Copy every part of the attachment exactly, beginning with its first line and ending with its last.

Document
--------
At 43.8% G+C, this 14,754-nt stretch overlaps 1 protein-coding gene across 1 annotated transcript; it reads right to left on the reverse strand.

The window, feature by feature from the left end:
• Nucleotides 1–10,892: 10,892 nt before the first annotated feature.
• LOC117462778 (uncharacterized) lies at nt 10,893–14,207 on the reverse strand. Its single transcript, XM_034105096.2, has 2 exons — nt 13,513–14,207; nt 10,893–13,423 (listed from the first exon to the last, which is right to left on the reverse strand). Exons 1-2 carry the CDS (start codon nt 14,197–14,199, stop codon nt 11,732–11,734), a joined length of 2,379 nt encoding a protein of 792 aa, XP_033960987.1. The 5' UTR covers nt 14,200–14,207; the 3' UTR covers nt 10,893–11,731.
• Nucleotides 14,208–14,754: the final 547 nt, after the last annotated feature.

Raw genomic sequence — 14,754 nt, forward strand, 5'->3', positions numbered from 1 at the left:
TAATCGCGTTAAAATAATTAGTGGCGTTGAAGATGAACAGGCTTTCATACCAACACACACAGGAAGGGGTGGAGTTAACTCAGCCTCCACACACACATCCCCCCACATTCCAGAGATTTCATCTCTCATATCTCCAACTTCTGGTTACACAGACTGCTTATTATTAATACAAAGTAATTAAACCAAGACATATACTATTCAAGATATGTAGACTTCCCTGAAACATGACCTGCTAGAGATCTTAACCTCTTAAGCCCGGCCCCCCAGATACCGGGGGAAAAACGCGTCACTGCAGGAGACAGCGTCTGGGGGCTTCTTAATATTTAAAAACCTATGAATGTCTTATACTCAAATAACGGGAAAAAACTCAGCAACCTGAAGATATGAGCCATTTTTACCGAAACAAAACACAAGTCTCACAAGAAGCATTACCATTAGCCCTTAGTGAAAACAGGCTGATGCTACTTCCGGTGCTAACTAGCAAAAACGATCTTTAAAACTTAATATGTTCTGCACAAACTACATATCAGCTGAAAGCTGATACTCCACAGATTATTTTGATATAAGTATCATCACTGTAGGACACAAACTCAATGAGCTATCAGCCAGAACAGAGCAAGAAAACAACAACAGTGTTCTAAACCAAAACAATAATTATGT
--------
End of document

At 43.8% G+C, this 14,754-nt stretch overlaps 1 protein-coding gene across 1 annotated transcript; it reads right to left on the reverse strand.

The window, feature by feature from the left end:
• Nucleotides 1–10,892: 10,892 nt before the first annotated feature.
• LOC117462778 (uncharacterized) lies at nt 10,893–14,207 on the reverse strand. Its single transcript, XM_034105096.2, has 2 exons — nt 13,513–14,207; nt 10,893–13,423 (listed from the first exon to the last, which is right to left on the reverse strand). Exons 1-2 carry the CDS (start codon nt 14,197–14,199, stop codon nt 11,732–11,734), a joined length of 2,379 nt encoding a protein of 792 aa, XP_033960987.1. The 5' UTR covers nt 14,200–14,207; the 3' UTR covers nt 10,893–11,731.
• Nucleotides 14,208–14,754: the final 547 nt, after the last annotated feature.

Raw genomic sequence — 14,754 nt, forward strand, 5'->3', positions numbered from 1 at the left:
TAATCGCGTTAAAATAATTAGTGGCGTTGAAGATGAACAGGCTTTCATACCAACACACACAGGAAGGGGTGGAGTTAACTCAGCCTCCACACACACATCCCCCCACATTCCAGAGATTTCATCTCTCATATCTCCAACTTCTGGTTACACAGACTGCTTATTATTAATACAAAGTAATTAAACCAAGACATATACTATTCAAGATATGTAGACTTCCCTGAAACATGACCTGCTAGAGATCTTAACCTCTTAAGCCCGGCCCCCCAGATACCGGGGGAAAAACGCGTCACTGCAGGAGACAGCGTCTGGGGGCTTCTTAATATTTAAAAACCTATGAATGTCTTATACTCAAATAACGGGAAAAAACTCAGCAACCTGAAGATATGAGCCATTTTTACCGAAACAAAACACAAGTCTCACAAGAAGCATTACCATTAGCCCTTAGTGAAAACAGGCTGATGCTACTTCCGGTGCTAACTAGCAAAAACGATCTTTAAAACTTAATATGTTCTGCACAAACTACATATCAGCTGAAAGCTGATACTCCACAGATTATTTTGATATAAGTATCATCACTGTAGGACACAAACTCAATGAGCTATCAGCCAGAACAGAGCAAGAAAACAACAACAGTGTTCTAAACCAAAACAATAATTATGT